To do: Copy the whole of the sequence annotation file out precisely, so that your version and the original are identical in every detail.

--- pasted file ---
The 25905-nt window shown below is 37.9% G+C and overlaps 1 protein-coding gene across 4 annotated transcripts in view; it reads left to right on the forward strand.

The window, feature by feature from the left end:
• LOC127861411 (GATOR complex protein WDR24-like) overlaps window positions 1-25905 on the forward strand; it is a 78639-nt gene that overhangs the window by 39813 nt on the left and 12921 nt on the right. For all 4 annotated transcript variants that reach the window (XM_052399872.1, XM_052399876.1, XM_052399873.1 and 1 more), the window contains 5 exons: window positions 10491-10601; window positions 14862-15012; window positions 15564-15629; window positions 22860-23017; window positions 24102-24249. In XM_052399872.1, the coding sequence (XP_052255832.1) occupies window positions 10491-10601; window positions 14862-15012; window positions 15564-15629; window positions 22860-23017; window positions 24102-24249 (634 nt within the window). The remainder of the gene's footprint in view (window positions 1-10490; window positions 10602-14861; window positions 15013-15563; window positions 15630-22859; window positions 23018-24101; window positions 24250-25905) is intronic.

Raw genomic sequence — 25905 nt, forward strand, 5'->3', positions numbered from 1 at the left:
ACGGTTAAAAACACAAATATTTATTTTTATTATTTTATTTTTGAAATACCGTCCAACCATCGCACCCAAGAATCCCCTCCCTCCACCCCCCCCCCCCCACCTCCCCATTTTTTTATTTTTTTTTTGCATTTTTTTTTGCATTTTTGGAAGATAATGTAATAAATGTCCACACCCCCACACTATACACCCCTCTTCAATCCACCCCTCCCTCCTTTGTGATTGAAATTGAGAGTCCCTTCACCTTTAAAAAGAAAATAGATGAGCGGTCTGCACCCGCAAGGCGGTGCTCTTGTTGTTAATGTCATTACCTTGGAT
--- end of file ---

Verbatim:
The 25905-nt window shown below is 37.9% G+C and overlaps 1 protein-coding gene across 4 annotated transcripts in view; it reads left to right on the forward strand.

The window, feature by feature from the left end:
• LOC127861411 (GATOR complex protein WDR24-like) overlaps window positions 1-25905 on the forward strand; it is a 78639-nt gene that overhangs the window by 39813 nt on the left and 12921 nt on the right. For all 4 annotated transcript variants that reach the window (XM_052399872.1, XM_052399876.1, XM_052399873.1 and 1 more), the window contains 5 exons: window positions 10491-10601; window positions 14862-15012; window positions 15564-15629; window positions 22860-23017; window positions 24102-24249. In XM_052399872.1, the coding sequence (XP_052255832.1) occupies window positions 10491-10601; window positions 14862-15012; window positions 15564-15629; window positions 22860-23017; window positions 24102-24249 (634 nt within the window). The remainder of the gene's footprint in view (window positions 1-10490; window positions 10602-14861; window positions 15013-15563; window positions 15630-22859; window positions 23018-24101; window positions 24250-25905) is intronic.

Raw genomic sequence — 25905 nt, forward strand, 5'->3', positions numbered from 1 at the left:
ACGGTTAAAAACACAAATATTTATTTTTATTATTTTATTTTTGAAATACCGTCCAACCATCGCACCCAAGAATCCCCTCCCTCCACCCCCCCCCCCCCACCTCCCCATTTTTTTATTTTTTTTTTGCATTTTTTTTTGCATTTTTGGAAGATAATGTAATAAATGTCCACACCCCCACACTATACACCCCTCTTCAATCCACCCCTCCCTCCTTTGTGATTGAAATTGAGAGTCCCTTCACCTTTAAAAAGAAAATAGATGAGCGGTCTGCACCCGCAAGGCGGTGCTCTTGTTGTTAATGTCATTACCTTGGAT